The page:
One important detail when planning a photoshoot is definitely to think about all the possible compositions you need to shoot.
Depending on the type of shoot that is about to take place, I usually either choose more playful poses or then practical ones. Sometimes I have to go back to my own images to see what I’ve done in the past and reflect; just to remind myself what poses work with what images.
I wanted to create some easy to access poses, which you can use in your own photoshoots. Remember to always ask consent from your models before directing them to pose, so you’re sure they are comfortable with what you want to create.
1. Laying Down
Laying down gives you access to move around more freely and impliment different angles in your images.
This can be done on the floor or on the ground by using the laying area as a backdrop in a way.
You can also add more to your images if you have objects that your subject is laying on. Do take into account that there are always suttle messages behind specific poses and elements in your images, so do your research in understanding why something is in your photo.
It might be difficult to be graceful while laying down. Unless that’s exactly what you’re after; trying to convey something totally opposite. These can be deliberate compositional decisions.
2. Create a shape
By expressing yourself through body compositions, you simultaneously create more graphic shapes to the image.
Using the body as a graphic element in the image, you can underline issues like gender expectations, beauty standards and overall themes regarding the body.
Play around with the movement.
3. Leaning with your hands
If you’re photographing your subject up close but and don’t want to add anything specific, let them lean onto something with their hands. Using hands in the image gives more depth without needing any props.
This can also be done when photographing from afar, but especially in close-ups.
Using hands creates a different kind of relaxed state for your subject, since people are usually thinking where to place their hands in a picture.
Even slouching can be interesting if you’re really avoiding the stiff poses. Depending on the pose, hand can bring elegance and vulnerability into your images.
How the fingers and palms are placed also always depicts a meaning; they can be placed delicately or powerfully. Research the meaning of the palms; open palms is very inviting pose, while showing knuckles can be even aggressive. Use either just one hand or both hands to bring emphasis to this part of the image.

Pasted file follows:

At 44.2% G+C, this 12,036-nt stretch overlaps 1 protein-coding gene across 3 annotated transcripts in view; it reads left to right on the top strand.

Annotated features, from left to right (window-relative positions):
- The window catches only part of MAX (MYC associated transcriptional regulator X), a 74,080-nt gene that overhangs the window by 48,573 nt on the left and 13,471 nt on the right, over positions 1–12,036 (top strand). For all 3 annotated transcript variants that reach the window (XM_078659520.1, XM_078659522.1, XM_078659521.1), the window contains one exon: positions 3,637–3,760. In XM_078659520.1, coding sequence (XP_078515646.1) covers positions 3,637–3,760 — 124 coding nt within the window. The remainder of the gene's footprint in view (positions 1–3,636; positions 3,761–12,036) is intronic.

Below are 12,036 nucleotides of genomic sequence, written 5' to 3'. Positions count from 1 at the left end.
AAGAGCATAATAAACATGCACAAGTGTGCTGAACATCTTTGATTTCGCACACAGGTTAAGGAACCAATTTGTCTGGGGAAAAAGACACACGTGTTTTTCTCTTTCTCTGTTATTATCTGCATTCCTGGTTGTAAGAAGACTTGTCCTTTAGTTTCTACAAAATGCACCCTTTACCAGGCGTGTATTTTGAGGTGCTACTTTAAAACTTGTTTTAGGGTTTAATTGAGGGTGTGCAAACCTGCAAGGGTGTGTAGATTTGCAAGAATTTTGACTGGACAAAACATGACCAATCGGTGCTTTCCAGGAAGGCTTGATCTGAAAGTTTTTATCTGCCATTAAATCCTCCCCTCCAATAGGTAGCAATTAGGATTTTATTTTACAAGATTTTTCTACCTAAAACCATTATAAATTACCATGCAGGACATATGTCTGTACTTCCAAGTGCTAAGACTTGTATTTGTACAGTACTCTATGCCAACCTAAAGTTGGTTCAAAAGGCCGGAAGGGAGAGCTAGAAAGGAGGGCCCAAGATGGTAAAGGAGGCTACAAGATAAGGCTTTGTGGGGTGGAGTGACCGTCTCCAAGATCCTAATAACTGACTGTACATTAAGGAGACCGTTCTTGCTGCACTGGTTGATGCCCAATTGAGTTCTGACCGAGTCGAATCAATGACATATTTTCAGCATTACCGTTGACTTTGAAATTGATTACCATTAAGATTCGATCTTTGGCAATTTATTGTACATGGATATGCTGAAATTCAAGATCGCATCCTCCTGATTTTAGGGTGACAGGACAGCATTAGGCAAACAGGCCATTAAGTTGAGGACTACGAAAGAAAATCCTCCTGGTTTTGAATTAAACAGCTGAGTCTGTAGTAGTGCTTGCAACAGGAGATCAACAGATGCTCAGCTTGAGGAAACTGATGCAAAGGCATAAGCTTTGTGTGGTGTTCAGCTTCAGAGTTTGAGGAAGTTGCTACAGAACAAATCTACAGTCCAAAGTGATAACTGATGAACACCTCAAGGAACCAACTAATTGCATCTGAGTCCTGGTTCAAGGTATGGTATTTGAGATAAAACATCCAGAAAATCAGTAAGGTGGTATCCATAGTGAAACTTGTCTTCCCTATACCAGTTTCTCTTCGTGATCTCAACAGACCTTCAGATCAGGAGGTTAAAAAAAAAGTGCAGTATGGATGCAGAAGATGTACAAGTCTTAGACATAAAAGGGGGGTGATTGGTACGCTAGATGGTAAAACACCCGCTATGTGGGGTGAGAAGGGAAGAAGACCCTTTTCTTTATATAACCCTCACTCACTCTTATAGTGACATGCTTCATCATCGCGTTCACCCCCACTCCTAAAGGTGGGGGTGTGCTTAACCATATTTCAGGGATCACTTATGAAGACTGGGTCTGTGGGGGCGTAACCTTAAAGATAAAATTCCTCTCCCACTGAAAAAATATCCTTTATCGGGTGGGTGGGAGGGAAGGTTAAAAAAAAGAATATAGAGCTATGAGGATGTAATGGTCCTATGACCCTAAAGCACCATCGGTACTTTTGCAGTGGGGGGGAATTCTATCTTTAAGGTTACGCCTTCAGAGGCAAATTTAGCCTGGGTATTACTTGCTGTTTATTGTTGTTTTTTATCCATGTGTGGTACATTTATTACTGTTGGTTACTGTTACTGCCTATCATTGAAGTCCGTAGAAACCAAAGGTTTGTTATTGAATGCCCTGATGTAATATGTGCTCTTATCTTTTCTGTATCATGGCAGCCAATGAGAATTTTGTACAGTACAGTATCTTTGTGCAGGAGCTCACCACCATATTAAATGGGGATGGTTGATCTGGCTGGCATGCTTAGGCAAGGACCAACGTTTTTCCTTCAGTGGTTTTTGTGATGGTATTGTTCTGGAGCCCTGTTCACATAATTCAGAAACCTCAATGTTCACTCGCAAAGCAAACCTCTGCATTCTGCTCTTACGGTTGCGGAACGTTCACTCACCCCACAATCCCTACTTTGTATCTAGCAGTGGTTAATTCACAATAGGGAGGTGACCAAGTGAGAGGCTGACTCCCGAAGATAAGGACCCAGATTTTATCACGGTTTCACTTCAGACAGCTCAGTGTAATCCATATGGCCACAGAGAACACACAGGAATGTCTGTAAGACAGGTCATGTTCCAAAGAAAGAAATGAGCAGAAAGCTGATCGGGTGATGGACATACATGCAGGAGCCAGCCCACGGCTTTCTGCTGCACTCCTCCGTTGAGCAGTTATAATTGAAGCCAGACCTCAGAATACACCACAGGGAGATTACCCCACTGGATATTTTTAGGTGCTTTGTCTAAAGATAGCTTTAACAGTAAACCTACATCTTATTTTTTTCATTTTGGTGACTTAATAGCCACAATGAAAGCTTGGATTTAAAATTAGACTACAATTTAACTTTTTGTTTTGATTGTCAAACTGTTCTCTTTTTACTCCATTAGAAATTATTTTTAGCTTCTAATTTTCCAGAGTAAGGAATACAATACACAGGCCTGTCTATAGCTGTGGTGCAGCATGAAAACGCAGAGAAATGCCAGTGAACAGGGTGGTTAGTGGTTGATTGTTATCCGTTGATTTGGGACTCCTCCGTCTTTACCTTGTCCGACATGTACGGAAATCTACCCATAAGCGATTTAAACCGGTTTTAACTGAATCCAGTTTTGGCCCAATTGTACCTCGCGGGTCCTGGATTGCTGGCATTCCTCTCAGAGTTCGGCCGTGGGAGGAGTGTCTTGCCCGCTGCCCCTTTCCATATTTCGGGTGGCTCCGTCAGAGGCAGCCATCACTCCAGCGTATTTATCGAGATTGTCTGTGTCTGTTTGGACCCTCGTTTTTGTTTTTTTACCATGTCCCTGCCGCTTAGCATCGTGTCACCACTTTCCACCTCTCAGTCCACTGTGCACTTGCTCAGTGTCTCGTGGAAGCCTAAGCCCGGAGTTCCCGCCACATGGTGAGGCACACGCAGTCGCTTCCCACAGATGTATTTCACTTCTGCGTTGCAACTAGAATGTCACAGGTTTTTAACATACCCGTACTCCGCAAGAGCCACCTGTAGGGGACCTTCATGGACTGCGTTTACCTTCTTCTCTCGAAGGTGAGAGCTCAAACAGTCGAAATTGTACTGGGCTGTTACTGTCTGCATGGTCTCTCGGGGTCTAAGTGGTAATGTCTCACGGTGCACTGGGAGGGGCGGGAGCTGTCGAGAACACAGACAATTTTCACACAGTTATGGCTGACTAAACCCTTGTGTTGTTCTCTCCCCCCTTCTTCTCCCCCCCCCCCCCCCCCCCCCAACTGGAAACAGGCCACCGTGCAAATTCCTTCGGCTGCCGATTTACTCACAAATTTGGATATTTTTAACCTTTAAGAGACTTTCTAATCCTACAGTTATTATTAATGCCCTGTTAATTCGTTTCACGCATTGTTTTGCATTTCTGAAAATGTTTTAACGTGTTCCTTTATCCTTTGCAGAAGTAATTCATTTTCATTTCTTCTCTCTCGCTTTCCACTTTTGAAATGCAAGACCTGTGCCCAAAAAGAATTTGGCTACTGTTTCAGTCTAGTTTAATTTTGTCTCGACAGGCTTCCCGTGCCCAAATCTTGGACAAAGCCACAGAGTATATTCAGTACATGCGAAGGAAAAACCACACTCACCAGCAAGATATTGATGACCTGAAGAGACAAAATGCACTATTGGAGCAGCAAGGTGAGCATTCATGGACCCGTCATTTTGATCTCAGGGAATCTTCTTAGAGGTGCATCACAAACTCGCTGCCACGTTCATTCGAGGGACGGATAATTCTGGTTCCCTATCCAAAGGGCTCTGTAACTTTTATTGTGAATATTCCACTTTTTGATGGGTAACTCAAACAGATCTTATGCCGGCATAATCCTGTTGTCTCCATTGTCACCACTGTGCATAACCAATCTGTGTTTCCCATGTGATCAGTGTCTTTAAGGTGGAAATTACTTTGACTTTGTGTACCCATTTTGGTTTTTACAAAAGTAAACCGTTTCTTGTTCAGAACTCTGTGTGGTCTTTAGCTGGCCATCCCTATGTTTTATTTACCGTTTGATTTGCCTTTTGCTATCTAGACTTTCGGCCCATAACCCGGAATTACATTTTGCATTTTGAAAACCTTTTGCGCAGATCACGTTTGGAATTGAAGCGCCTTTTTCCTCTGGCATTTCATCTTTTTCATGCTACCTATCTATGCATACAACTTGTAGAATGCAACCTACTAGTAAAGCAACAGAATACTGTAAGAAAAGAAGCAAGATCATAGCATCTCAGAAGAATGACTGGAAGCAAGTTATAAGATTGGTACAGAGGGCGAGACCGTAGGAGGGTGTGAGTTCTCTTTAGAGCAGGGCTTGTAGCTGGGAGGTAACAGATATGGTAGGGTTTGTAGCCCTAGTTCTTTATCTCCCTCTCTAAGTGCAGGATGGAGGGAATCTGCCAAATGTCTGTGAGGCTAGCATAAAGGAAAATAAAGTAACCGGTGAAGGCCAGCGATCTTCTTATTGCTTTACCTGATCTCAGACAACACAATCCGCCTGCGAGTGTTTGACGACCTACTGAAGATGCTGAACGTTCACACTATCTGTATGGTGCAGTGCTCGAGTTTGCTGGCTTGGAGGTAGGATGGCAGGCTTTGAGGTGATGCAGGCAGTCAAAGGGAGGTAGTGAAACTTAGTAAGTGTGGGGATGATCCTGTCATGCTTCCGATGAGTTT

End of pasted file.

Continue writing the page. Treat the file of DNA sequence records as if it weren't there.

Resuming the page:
4. Using their legs
This is similar to using hands in the image. They bring various different poses and can bring depth to the final image.
If you’re looking for something quirky to add to your poses, playing with your feet is a great option. If your subject is sitting down, they can raise their feet or if they’re standing up, they can stand on one foot.
Let them play and try out what positions their bodies can reach. On the other hand, if your subjects are flexible enough, they can even try touching their feet while standing on one leg.
5. Adding movement
When starting out as a photographer, I had this thought of having to make my subject stand still.
We all know how that’s going to turn out: they wait and try not to move or even breathe to get the perfect shot.
But most perfect shots come from experimentation and fleeting moments, which we cannot forcefully create. Adding this element of flowy hair or a split-second of a smile brings out the natural gestures we have.
I like to let my subjects move freely to see what it is they’re comfortable with. After letting them get comfortable with the movement, I train my eye to see the exact moment to press the shutter.
If for example, I see a jumping pose being what I want, I will ask my subject to do that couple of times. You need to be couple seconds ahead of the final shot in order to capture it.
6. Sitting down
One of the most used poses must be the sitting down pose. People usually want to do something with their hands and feel uncomfortable just standing without being able to put them in their pockets.
When they sit down, the hands can be placed on their lap which is a comfortable position to be in and takes away the pressure to to something else with them.
So it’s safe to say it’s a comfortable position that can be used when you’re out of ideas and want to get that one great shot. Even when sitting down, your subject can place their hands in different positions like behind their head (power position) or on their lap (submissive position). They can also lean in for the camera with their elbows on their lap, this pose communicates dominance.
Plan before a photoshoot what it is you want to convey.
7. Have fun and experiment
But other than these poses, there are multiple other ones you can use in your images. Experiment within the boundaries your subject has, because you still want them to feel confident and not exploited by your ideas.
Ask what they’re comfortable with and always make sure they can physically perform the poses.
We can find many resources from our surroundings; leaning onto a wall or hanging from a tree, it might turn out to be one of the best photography poses in your photoshoot.
With time you will also learn to play with more unique poses, and some of them will slowly become safe poses you’ll be using. You might even be known for your distinctive style of posing, which will strengthen the way you direct people.
Posing with composition creates the final image. Planning out a photoshoot with printed poses or drawn ones will give a better idea to your subject to understand what it is you’re after. It will give you a more structured direction and a goal when photographing.
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